The Iñupiat Eskimo lived on Alaska's North Slope for countless generations -- unknown to the outside world. Our culture, social structure and our survival depended on our ability to utilize the abundant resources that bless our region.
Over time, we found our lifestyle threatened when the thirst for resources drove others to our corner of globe, first for whales and later for oil.
Today, we are under assault by people who seek another resource -- wilderness. And just like those who came before them, they threaten the health of our communities, our culture and our way of life. President Obama's announcement to seek wilderness designations throughout the entire Arctic National Wildlife Refuge, represents the latest salvo by the powerful environmental lobby to obtain their El Dorado.
Those supporting this decision have employed flowery rhetoric laced with sanctimony in an attempt to frame the issue as a simplistic choice between protecting our natural environment or supporting its destruction. They tell us that ANWR is an ethereal place; with each religious adherent to the conservation movement straining harder than the last to find more grandiose adjectives to describe it. And like good salesmen, they tell us that this is our "last chance" to protect and preserve this piece of Alaska.
Lost in all of this hyperbole is the human element of the ANWR debate. While many wilderness proponents are quick to point out the importance of the Porcupine caribou herd to some, they completely ignore the plight of my people, the Iñupiat. Over the last 40 years we were able to acquire basic services in the form of schools, hospitals, roads, utilities, and first responders on the North Slope. The vast majority of this progress did not come through federal or state grants or subsidies. Nor did it come through revenues derived from ecotourism. It came because we were successful in forming a home-rule borough government that could collect property taxes from oil and gas infrastructure.
That infrastructure still accounts for over 97 percent of the taxes collected by the North Slope Borough to provide local public services. It also generates private sector revenue streams and jobs through our local and regional Native corporations that are shared with other Native corporations throughout the state and are distributed as dividends to local shareholders. These funds provide the economic lifeblood of our region. They allow us to be self-sufficient, allow our communities to grow, and even provide the means for us to conduct our subsistence activities.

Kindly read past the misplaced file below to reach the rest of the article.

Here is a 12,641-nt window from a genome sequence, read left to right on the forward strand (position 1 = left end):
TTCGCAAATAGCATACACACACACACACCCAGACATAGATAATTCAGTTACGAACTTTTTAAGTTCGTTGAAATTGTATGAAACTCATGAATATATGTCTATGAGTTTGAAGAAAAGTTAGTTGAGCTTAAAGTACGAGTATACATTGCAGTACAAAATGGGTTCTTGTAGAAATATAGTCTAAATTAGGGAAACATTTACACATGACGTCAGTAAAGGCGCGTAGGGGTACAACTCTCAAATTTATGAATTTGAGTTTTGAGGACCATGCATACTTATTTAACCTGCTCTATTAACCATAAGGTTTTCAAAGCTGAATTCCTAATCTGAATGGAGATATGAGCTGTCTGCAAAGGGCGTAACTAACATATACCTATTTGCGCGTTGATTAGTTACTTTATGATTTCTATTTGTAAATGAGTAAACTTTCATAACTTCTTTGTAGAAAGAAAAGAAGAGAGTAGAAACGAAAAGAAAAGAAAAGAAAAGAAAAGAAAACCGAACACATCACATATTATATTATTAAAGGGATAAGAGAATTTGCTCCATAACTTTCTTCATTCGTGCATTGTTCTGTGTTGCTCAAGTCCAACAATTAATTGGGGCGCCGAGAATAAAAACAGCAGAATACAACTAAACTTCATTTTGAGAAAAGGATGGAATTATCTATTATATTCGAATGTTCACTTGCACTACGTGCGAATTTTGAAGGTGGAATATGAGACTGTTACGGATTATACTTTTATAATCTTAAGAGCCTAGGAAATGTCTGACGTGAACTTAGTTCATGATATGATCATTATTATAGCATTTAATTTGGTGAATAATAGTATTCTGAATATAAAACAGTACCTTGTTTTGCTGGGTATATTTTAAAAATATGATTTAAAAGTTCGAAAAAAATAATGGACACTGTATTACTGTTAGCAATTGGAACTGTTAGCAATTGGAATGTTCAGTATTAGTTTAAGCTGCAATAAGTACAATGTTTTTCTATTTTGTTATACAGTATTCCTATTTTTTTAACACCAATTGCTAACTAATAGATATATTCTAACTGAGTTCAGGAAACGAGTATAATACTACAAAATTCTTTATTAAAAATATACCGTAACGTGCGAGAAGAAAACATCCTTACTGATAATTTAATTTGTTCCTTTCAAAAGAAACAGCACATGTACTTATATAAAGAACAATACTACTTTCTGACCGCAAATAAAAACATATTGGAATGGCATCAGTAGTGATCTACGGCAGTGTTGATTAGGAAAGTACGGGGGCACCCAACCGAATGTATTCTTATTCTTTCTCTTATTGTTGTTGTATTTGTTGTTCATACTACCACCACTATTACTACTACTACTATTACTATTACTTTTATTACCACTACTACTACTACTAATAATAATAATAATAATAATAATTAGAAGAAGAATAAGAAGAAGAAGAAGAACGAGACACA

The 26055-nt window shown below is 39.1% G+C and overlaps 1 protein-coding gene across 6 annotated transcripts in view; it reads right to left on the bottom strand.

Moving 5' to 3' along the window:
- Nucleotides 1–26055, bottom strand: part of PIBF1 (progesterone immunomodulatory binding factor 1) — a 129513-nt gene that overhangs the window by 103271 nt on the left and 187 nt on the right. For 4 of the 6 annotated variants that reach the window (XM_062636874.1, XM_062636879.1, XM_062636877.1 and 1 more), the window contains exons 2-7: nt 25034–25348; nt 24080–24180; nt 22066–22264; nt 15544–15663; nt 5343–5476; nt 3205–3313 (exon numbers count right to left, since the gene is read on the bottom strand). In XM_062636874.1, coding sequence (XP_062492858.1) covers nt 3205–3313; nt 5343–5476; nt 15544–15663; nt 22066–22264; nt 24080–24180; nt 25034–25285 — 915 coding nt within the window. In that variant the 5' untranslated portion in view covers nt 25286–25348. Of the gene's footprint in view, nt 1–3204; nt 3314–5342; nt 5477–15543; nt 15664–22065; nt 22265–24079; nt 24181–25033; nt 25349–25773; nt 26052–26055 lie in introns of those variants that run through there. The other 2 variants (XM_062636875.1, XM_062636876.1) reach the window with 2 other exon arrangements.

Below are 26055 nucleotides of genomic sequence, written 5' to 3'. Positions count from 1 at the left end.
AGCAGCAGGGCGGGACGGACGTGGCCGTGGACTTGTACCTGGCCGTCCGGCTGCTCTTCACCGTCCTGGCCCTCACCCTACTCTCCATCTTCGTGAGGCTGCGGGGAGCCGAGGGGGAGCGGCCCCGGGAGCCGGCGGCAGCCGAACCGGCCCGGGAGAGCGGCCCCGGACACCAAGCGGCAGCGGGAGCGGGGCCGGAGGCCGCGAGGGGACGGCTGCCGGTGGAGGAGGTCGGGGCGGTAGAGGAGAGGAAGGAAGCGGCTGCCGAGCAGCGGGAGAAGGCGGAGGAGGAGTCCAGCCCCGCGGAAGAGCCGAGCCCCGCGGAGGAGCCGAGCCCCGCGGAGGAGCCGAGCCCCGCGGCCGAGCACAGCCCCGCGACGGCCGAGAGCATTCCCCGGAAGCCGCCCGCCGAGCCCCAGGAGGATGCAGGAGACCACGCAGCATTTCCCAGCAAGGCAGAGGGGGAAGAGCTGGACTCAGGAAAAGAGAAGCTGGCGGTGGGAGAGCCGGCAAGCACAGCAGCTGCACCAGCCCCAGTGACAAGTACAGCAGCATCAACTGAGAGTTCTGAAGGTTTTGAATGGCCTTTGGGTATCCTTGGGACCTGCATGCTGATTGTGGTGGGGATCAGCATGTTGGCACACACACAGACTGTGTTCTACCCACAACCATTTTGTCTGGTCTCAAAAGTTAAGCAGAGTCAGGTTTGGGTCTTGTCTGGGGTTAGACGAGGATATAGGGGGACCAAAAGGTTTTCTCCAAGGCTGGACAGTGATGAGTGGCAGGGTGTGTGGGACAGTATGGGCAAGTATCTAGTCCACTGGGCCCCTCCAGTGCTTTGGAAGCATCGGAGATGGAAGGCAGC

Our experiences have also taught us that natural resource development and a healthy environment are not mutually exclusive goals. Billions of barrels of oil have been extracted from the North Slope without any significant spills or environmental damage. We have watched the Central Arctic caribou herd, which calves throughout Prudhoe Bay, thrive. And our borough instituted a robust permitting system that drives the oil industry to minimize and mitigate negative impacts. As a result, our subsistence way of life has flourished along with our local economy.
But land management designations aimed at blocking resource development across the North Slope will usher in the end of this era of prosperity. And when these decisions are made without meaningful local input, they are at best paternalistic, and at worst exploitative. We also did not miss the irony that the ANWR announcement came less than one week following an executive order calling for federal agencies to consult more with Alaska Native people over Arctic issues.
If our federal officials were to consult us, they might begin to understand that their policies will lead us to a future where we struggle to provide basic public services, where our subsistence practices and food security are put in peril because our people can no longer afford to hunt, where our culture and communities wither because our residents are forced to leave to the big cities, and where those that remain dwindle in the hopelessness of lost jobs and opportunities. Our self-reliance will be replaced by a complete dependency on the government.
As a mother and a grandmother, the thought of leaving such a fate to my children and grandchildren is unbearable. And I see the wilderness designations throughout ANWR, and like actions, as a threat to our future.
No one has a better appreciation of the importance of the Arctic than the Iñupiat. Our spiritual connection to the land coupled with our knowledge and experience have enabled us to foster economic growth while protecting our natural environment. But if these types of policies continue to be implemented without our input, we are left to wonder if the Eskimo will one day become an endangered species. Perhaps only then will we see federal policies geared towards protecting our people rather than harming them.
Charlotte Brower is mayor of the North Slope Borough.
The views expressed here are the writer's own and are not necessarily endorsed by Alaska Dispatch News, which welcomes a broad range of viewpoints. To submit a piece for consideration, email commentary(at)alaskadispatch.com
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